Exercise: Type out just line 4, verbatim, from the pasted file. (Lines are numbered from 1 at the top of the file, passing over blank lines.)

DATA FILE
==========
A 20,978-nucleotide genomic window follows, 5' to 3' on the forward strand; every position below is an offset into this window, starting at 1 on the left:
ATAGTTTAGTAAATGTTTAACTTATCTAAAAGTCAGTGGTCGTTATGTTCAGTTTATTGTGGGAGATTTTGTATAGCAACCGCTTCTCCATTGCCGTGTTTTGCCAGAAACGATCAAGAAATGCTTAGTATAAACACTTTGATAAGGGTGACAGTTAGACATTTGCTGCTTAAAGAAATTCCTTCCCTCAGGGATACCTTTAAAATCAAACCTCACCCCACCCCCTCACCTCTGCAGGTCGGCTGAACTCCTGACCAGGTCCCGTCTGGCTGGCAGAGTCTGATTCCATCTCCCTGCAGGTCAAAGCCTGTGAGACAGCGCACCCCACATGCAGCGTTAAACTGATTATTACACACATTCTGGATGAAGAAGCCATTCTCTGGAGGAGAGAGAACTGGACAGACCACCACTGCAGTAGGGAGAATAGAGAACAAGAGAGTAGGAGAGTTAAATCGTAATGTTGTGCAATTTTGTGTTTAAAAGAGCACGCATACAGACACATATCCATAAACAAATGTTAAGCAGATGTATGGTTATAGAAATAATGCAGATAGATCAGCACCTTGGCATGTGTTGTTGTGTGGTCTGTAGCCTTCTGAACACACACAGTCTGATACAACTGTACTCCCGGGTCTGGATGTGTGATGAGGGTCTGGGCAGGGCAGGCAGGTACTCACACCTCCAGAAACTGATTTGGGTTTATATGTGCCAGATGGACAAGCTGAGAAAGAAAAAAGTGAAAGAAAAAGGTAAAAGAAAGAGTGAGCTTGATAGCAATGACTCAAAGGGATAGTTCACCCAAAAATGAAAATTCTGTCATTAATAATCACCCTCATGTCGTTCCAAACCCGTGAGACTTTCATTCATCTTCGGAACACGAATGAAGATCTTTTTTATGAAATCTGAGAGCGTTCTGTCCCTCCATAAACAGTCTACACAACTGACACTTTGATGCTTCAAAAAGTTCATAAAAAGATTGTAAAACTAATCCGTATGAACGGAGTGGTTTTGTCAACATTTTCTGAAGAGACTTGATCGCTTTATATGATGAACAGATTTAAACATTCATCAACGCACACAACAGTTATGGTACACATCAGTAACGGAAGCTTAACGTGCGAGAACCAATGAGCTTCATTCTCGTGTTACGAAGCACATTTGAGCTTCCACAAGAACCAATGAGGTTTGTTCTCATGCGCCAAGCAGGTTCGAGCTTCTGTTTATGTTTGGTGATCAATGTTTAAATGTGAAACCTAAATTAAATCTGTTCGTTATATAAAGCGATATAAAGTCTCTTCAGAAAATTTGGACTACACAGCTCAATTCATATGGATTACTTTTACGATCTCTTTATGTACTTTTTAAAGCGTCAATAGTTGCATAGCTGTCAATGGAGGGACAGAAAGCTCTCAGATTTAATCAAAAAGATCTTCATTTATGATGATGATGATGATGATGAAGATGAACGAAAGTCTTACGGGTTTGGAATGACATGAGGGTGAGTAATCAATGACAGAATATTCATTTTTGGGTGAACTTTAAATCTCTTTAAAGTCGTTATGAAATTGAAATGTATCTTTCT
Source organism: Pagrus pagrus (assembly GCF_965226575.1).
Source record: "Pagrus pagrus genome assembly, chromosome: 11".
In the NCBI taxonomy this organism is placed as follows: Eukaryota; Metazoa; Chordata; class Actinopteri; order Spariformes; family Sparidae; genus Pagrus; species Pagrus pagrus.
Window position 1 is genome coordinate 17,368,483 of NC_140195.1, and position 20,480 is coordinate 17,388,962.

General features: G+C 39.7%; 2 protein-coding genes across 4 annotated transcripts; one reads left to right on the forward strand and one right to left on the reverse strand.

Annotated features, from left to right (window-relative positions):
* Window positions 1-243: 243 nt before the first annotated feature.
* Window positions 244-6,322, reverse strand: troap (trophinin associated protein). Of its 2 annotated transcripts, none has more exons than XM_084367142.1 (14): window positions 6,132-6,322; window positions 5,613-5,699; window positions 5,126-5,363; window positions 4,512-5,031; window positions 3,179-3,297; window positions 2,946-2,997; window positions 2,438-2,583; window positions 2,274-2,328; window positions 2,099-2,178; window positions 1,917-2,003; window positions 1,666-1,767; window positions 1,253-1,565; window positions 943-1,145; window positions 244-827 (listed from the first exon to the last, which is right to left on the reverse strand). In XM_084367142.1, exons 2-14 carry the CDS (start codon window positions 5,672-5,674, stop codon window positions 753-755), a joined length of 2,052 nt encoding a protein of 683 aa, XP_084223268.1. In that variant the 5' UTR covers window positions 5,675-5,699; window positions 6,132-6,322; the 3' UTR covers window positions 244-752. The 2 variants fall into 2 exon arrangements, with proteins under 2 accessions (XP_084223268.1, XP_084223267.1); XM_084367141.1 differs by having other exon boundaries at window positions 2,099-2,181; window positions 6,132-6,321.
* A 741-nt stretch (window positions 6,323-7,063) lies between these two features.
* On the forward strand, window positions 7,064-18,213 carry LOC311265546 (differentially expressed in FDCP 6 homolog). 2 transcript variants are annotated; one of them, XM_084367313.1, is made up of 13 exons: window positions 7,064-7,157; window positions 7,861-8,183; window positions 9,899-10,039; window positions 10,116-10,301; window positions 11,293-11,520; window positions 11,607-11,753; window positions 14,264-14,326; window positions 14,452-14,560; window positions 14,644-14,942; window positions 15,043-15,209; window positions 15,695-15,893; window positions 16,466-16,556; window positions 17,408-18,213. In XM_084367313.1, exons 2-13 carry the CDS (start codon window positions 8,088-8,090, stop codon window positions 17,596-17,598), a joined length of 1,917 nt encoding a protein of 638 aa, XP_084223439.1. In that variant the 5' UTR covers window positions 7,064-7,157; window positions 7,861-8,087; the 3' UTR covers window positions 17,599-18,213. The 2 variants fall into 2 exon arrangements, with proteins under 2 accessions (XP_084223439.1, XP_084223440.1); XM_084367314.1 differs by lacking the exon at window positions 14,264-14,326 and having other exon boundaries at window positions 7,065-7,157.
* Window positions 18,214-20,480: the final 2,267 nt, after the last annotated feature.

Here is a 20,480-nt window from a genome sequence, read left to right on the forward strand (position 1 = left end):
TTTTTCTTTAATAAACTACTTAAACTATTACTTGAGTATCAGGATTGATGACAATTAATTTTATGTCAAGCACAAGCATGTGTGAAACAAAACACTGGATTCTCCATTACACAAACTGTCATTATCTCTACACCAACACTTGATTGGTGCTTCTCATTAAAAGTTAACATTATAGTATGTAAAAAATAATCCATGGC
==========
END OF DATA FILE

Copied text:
Source record: "Pagrus pagrus genome assembly, chromosome: 11".